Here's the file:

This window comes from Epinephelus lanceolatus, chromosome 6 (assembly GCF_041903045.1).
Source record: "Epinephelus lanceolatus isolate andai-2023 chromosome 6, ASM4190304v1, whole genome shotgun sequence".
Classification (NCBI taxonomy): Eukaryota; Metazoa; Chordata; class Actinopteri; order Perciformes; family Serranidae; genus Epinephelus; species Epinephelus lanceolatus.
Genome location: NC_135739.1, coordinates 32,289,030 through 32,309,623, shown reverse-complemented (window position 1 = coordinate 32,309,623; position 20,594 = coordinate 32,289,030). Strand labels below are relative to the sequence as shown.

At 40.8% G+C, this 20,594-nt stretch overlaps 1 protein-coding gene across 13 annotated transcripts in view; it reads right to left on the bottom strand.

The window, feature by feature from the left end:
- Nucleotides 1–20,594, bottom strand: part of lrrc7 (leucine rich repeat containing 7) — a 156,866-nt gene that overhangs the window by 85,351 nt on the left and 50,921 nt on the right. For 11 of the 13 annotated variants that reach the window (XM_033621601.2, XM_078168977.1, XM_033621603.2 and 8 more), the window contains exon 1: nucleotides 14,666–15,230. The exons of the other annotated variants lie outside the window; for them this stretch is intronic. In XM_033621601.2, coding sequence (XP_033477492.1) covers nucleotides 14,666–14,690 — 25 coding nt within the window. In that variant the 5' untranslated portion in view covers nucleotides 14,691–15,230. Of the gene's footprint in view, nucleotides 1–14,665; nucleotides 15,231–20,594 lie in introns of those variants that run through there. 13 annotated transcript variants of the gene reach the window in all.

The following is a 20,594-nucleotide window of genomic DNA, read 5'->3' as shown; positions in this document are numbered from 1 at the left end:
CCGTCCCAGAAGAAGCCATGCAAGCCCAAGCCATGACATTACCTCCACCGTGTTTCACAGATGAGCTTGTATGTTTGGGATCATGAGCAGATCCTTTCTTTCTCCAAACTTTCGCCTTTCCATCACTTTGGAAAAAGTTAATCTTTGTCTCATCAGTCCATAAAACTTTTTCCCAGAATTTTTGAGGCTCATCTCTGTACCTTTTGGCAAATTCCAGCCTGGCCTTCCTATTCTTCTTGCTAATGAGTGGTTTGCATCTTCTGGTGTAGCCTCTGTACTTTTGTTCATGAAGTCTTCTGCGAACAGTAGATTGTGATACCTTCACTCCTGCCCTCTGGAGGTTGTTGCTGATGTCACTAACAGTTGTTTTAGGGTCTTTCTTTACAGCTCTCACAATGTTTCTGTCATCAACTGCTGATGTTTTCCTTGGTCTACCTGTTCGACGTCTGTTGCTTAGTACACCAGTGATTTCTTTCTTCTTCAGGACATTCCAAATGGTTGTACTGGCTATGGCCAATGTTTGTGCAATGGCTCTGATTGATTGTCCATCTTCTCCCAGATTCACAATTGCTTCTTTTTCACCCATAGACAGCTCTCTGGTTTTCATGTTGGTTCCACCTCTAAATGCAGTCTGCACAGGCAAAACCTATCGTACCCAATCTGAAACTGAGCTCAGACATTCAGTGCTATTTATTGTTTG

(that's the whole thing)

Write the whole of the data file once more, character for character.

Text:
This window comes from Epinephelus lanceolatus, chromosome 6 (assembly GCF_041903045.1).
Source record: "Epinephelus lanceolatus isolate andai-2023 chromosome 6, ASM4190304v1, whole genome shotgun sequence".
Classification (NCBI taxonomy): Eukaryota; Metazoa; Chordata; class Actinopteri; order Perciformes; family Serranidae; genus Epinephelus; species Epinephelus lanceolatus.
Genome location: NC_135739.1, coordinates 32,289,030 through 32,309,623, shown reverse-complemented (window position 1 = coordinate 32,309,623; position 20,594 = coordinate 32,289,030). Strand labels below are relative to the sequence as shown.

At 40.8% G+C, this 20,594-nt stretch overlaps 1 protein-coding gene across 13 annotated transcripts in view; it reads right to left on the bottom strand.

The window, feature by feature from the left end:
- Nucleotides 1–20,594, bottom strand: part of lrrc7 (leucine rich repeat containing 7) — a 156,866-nt gene that overhangs the window by 85,351 nt on the left and 50,921 nt on the right. For 11 of the 13 annotated variants that reach the window (XM_033621601.2, XM_078168977.1, XM_033621603.2 and 8 more), the window contains exon 1: nucleotides 14,666–15,230. The exons of the other annotated variants lie outside the window; for them this stretch is intronic. In XM_033621601.2, coding sequence (XP_033477492.1) covers nucleotides 14,666–14,690 — 25 coding nt within the window. In that variant the 5' untranslated portion in view covers nucleotides 14,691–15,230. Of the gene's footprint in view, nucleotides 1–14,665; nucleotides 15,231–20,594 lie in introns of those variants that run through there. 13 annotated transcript variants of the gene reach the window in all.

The following is a 20,594-nucleotide window of genomic DNA, read 5'->3' as shown; positions in this document are numbered from 1 at the left end:
CCGTCCCAGAAGAAGCCATGCAAGCCCAAGCCATGACATTACCTCCACCGTGTTTCACAGATGAGCTTGTATGTTTGGGATCATGAGCAGATCCTTTCTTTCTCCAAACTTTCGCCTTTCCATCACTTTGGAAAAAGTTAATCTTTGTCTCATCAGTCCATAAAACTTTTTCCCAGAATTTTTGAGGCTCATCTCTGTACCTTTTGGCAAATTCCAGCCTGGCCTTCCTATTCTTCTTGCTAATGAGTGGTTTGCATCTTCTGGTGTAGCCTCTGTACTTTTGTTCATGAAGTCTTCTGCGAACAGTAGATTGTGATACCTTCACTCCTGCCCTCTGGAGGTTGTTGCTGATGTCACTAACAGTTGTTTTAGGGTCTTTCTTTACAGCTCTCACAATGTTTCTGTCATCAACTGCTGATGTTTTCCTTGGTCTACCTGTTCGACGTCTGTTGCTTAGTACACCAGTGATTTCTTTCTTCTTCAGGACATTCCAAATGGTTGTACTGGCTATGGCCAATGTTTGTGCAATGGCTCTGATTGATTGTCCATCTTCTCCCAGATTCACAATTGCTTCTTTTTCACCCATAGACAGCTCTCTGGTTTTCATGTTGGTTCCACCTCTAAATGCAGTCTGCACAGGCAAAACCTATCGTACCCAATCTGAAACTGAGCTCAGACATTCAGTGCTATTTATTGTTTG